Before you read this, I suggest you read post 20.2.
Let’s think about a solid sphere surrounded by a fluid (post 16.37). If the pressure in the fluid increases, the force on the ball increases because pressure is simply a component of a force divided by an area (post 17.5). We will assume that the pressure acts equally in all directions because the pressure at a point in a fluid is the same in all directions (post 17.5). Of course, our sphere is not a point but if its dimensions are small compared with its depth in the fluid (remember that pressure increases with depth, post 17.5) then our assumption will be reasonable. When a property of an object is the same in all directions, we say that it is isotropic; our sphere is being subjected to isotropic compression.
The effect of this increased pressure is then to make the sphere smaller without changing its shape, as shown in the picture above. So, the deformation involves only changes in dimension and there is no shear (post 20.18). If the initial volume of the sphere is V and ΔV is the change in volume, then we can define volumetric strain by
Θ = ΔV/V
by analogy with engineering strain in post 20.2. Similarly, we can define true volumetric strain by
Θ’ = loge(1 + Θ)
as shown in the appendix to post 20.2 The meaning of loge is explained in post 18.5. In the appendix, I show that Θ’ ≈ Θ for small values of Θ’. The appendix shows that, for small strains, volumetric strain and true volumetric strain have almost the same values; this result was also shown, numerically, for engineering strain and true strain, in the appendix to post 20.2.
Volumetric stress is defined to be –p, where p is the pressure acting on an object. This definition is often stated in textbooks without being fully explained. Let’s think about an infinitesimal area, δA, of the surface of the sphere. More information about infinitesimals, required to follow the arguments in this paragraph, is given in post 17.4. The component of the force acting perpendicular to this area is pδA, from the definition of pressure (post 17.5). Then the magnitude of total force acting perpendicular to the surface of the sphere is the integral of pδA (post 17.19). If p does not vary over the surface of the sphere (see the first paragraph) then this integral becomes pA, where A is the total surface area of the sphere. Then the magnitude of the volumetric stress is –pA/A = –p; the negative sign arises because external pressure acts as a compressive stress (see post 20.2 to find out about when stress is positive or negative).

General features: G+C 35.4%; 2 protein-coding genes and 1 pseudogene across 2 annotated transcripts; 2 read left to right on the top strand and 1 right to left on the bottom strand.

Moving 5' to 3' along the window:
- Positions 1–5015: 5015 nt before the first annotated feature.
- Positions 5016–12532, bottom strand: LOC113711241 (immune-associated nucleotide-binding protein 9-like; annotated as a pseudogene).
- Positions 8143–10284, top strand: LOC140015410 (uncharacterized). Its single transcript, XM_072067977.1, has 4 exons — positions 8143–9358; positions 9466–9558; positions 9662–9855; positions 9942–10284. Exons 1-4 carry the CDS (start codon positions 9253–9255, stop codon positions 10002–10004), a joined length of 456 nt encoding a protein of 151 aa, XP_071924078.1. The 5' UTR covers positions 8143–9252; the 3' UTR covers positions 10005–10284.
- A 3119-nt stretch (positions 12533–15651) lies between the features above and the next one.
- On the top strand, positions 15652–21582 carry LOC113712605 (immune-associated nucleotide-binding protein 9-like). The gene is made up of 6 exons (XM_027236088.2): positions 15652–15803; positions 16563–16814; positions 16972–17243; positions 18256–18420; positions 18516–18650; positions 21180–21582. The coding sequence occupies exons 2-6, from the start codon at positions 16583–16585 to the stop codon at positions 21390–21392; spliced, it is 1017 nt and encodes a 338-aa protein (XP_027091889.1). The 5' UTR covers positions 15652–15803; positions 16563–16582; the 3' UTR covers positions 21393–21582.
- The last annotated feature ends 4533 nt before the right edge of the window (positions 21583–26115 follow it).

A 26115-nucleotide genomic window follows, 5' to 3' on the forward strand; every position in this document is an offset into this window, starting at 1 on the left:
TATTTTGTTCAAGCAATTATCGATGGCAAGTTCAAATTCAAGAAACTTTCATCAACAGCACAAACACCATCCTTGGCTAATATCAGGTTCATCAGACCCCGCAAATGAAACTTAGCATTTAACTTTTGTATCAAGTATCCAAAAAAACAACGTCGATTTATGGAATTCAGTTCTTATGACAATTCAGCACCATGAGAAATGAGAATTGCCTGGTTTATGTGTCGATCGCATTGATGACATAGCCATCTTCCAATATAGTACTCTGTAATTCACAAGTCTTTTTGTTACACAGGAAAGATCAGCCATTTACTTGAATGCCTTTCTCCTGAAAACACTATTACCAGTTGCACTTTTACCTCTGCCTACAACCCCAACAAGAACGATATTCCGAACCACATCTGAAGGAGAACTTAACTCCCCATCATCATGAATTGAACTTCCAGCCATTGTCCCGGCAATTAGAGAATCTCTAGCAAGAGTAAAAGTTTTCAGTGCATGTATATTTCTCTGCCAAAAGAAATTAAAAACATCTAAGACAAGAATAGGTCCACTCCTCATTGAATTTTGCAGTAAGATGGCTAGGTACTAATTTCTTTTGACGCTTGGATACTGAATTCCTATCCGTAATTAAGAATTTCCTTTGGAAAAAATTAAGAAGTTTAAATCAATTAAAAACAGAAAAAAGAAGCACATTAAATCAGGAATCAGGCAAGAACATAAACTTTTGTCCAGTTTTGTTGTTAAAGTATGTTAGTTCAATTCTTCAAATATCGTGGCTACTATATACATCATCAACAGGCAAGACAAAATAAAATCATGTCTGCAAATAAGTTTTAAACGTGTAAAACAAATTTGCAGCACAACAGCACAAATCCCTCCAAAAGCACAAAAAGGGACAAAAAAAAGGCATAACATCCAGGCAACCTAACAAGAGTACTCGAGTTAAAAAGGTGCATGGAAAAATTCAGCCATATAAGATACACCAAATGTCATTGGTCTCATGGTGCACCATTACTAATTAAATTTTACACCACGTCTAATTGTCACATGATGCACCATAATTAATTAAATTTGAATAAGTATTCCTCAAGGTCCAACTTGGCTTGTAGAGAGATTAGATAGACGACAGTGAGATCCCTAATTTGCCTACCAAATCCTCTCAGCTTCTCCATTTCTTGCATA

By analogy with Young’s modulus (post 20.2) and shear modulus (post 20.18), we can define the bulk modulus, B, of a material as volumetric stress divided by volumetric strain. Then
B = –pV/ΔV (1)
Note that ΔV is negative when an object is compressed, so that this definition leads to a positive value for B. The definition assumes that B does not change when V changes. This is the same as assuming that the material that the sphere is made from obeys Hook’s law (post 20.3). But not all materials obey Hooke’s law, so we will try to find a better definition of B – analogous to the tangent modulus of post 20.3. Suppose the pressure surrounding the sphere changes from p to p + δp, where δp is an infinitesimal change in pressure. As a result, the volume changes from V to V + δV. B is the slope of the stress-strain curve (post 20.3) and is given approximately by
B ≈ –Vδp/δV.
In the limit, as δV tends to zero (see post 17.4) this approximation becomes exact, so that
B = –Vdp/dV. (2)
Then B is the value of the bulk modulus at a given volume V. Equation 2 will be especially useful when we consider the compression of fluids. Note that equation 2 leads to a positive value for B because dp/dV is negative (the volume decreases when the pressure increases).
Let’s compare isotropic compression of a solid sphere with what happens when a cylinder is compressed along its axis, as shown in the picture above. The cylinder is not compressed equally in all directions – the compression is anisotropic. But, if the sphere and the cylinder are made of the same material, we would expect that B would be related to Young’s modulus, E (post 20.2), because, in both cases, the same material is being compressed. This will be the subject of my next post.
The purpose of this appendix is to show that Θ’ ≈ loge(1 + Θ) for small values of Θ. To prove this result, we will use Maclaurin’s theorem (appendix 2 of post 20.3).
Let u = (1 + Θ). Then du/dΘ = 1 (post 17.4).
Also, d(logeu)/du = 1/u (post 18.15). So that
dΘ’/dΘ = d(logeu)/dΘ = [d(logeu)/du] × du/dΘ
(appendix 1.2 of post 17.13). Hence dΘ’/dΘ = 1/(1 + Θ).
According to appendix 1 of post 20.3, any function f of x can be represented by
This means that we can write
For small values of and noting that 2! = 2 × 1 = 2 and that 3! = 3 × 2 × 1 = 1/6 this result becomes